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Some Texoma doctors going paperless for prescriptions

Lawton_Technology now is at the fingertips of several doctors in Texoma, and many local offices are dropping paper prescriptions in favor of a digital form called ‘e-scripting.'  Not only do doctors like it, so do pharmacies.  Unlike paper prescriptions, before the patient even leaves the doctor's office, a digital prescription is on its way to the pharmacy.

Lawton Pharmacist Bob Dishman says the new method is a huge improvement, and he's seeing it more and more.  You may not expect to use the words "quick," "easy," or "convenient," when referring to medical procedures, but thanks to e-scripts, that's exactly the way it is.  "Comes on the internet to our pharmacy, and we just print them off," said Dishman.

Dishman says it also helps pharmacists deal with the all-too-common difficulty in deciphering doctors' handwriting.  "It is easier to read than some prescriptions."  The new technology could get a needed boost from the federal government, too.  The economic stimulus bill signed by President Barack Obama includes about $19 billion that will be put toward health care information technology.  It means that written prescriptions soon could be a thing of the past.  "It's a little faster than most," said Dishman.  "We have at least a couple of techs working all the time, and one or two pharmacists working all the time, so we can get it out pretty fast."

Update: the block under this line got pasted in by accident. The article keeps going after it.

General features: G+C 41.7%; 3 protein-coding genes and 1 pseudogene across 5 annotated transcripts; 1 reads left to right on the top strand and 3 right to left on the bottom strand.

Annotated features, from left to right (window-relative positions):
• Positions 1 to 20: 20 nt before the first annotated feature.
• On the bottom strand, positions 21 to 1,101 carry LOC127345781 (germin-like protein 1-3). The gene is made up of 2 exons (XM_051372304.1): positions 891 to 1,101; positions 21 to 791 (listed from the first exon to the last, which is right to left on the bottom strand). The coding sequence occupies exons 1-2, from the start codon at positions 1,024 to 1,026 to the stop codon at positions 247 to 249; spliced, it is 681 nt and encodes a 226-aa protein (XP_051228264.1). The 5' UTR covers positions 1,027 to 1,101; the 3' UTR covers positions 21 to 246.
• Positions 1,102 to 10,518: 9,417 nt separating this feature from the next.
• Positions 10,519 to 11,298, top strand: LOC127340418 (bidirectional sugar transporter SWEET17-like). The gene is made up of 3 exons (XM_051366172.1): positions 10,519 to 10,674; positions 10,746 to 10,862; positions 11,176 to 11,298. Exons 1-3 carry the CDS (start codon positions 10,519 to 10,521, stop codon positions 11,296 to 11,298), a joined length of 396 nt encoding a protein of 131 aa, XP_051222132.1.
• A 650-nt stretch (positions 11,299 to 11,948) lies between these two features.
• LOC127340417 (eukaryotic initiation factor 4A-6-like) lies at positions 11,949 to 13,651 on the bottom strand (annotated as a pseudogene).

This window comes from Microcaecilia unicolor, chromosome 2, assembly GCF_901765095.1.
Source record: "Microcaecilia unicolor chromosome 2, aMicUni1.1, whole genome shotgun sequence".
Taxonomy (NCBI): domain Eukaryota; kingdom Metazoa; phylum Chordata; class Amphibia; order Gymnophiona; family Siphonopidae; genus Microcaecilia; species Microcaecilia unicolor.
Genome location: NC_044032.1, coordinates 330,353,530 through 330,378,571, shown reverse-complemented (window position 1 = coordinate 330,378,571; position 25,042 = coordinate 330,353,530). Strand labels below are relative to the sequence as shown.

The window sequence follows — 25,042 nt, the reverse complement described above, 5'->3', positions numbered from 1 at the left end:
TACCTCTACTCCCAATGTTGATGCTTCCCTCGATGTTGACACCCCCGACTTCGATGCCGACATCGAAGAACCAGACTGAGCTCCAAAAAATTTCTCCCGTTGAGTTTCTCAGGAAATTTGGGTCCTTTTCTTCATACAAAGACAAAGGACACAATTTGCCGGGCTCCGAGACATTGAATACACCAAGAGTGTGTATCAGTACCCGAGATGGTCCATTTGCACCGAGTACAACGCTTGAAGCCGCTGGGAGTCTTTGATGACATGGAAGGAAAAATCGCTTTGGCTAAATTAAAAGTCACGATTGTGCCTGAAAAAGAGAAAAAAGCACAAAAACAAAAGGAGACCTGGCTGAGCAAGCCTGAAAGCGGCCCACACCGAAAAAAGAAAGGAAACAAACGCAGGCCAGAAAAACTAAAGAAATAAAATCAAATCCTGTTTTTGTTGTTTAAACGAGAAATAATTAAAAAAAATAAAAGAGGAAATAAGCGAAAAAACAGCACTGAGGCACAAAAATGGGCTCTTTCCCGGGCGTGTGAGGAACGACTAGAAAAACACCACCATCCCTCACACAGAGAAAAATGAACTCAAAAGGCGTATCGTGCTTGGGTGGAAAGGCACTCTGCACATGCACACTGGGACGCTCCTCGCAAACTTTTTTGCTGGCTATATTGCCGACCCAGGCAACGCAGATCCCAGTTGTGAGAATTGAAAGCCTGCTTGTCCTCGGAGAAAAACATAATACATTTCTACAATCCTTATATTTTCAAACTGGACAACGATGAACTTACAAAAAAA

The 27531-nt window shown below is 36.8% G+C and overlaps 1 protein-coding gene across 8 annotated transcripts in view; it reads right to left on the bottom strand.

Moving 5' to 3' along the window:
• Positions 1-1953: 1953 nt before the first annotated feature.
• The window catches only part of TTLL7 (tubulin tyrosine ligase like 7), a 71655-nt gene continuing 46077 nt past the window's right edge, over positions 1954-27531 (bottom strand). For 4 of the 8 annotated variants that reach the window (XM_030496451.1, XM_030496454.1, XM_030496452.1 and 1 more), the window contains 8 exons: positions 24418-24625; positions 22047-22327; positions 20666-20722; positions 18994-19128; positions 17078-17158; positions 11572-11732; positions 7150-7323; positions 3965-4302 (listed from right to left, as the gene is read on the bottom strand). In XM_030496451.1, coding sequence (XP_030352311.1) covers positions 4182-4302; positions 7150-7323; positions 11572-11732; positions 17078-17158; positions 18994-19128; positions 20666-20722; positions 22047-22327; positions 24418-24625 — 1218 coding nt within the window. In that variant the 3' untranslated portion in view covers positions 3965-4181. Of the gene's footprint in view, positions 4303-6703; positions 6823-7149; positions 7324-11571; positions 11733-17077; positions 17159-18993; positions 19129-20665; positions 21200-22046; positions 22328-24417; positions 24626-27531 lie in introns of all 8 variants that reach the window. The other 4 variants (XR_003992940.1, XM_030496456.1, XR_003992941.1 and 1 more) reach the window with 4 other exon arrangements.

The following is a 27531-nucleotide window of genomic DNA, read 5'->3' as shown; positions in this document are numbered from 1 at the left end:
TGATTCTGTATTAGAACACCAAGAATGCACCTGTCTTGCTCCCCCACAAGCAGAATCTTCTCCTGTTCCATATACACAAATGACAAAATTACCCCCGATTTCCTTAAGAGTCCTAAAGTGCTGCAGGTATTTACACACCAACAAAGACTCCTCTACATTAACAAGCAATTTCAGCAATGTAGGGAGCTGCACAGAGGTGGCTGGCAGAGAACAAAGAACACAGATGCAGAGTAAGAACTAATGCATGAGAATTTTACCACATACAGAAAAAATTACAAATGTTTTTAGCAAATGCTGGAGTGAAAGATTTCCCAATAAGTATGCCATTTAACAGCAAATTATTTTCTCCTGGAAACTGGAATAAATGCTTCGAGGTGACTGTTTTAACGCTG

It's also convenient for patients.  "We have some people that will lose a prescription before they get to us," said Dishman.  Misplaced prescriptions can also be a "headache" for those who have to rewrite them. 

Dishman says he thinks more doctors will be using this technology in the future.  According to a report by the Pharmaceutical Care Management Association, switching to the technology could save the U.S. Government $22 billion over the next decade.  The report also says that only 15% of prescribers use the technology currently, but by 2014 the number is expected to increase more than 75%.  Researchers say that switching to e-scripting will prevent 3.5 million medication errors due to misreading a doctor's handwriting.
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